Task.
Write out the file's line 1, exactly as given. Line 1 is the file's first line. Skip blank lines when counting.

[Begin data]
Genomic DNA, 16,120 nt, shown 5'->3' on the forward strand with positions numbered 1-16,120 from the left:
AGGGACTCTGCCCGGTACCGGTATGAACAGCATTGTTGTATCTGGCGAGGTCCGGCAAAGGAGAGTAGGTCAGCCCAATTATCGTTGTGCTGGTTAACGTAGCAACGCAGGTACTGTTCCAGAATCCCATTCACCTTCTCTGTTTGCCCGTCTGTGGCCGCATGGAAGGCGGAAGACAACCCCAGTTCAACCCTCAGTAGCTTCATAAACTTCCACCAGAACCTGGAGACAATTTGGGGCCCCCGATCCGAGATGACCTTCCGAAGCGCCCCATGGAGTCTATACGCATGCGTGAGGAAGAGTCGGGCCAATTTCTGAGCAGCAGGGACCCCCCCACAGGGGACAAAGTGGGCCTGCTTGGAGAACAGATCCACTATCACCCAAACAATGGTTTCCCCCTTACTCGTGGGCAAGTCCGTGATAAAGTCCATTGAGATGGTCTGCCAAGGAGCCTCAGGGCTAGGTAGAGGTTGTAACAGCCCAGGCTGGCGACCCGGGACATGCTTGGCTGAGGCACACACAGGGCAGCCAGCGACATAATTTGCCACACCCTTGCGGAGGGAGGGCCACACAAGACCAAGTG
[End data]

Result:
Genomic DNA, 16,120 nt, shown 5'->3' on the forward strand with positions numbered 1-16,120 from the left: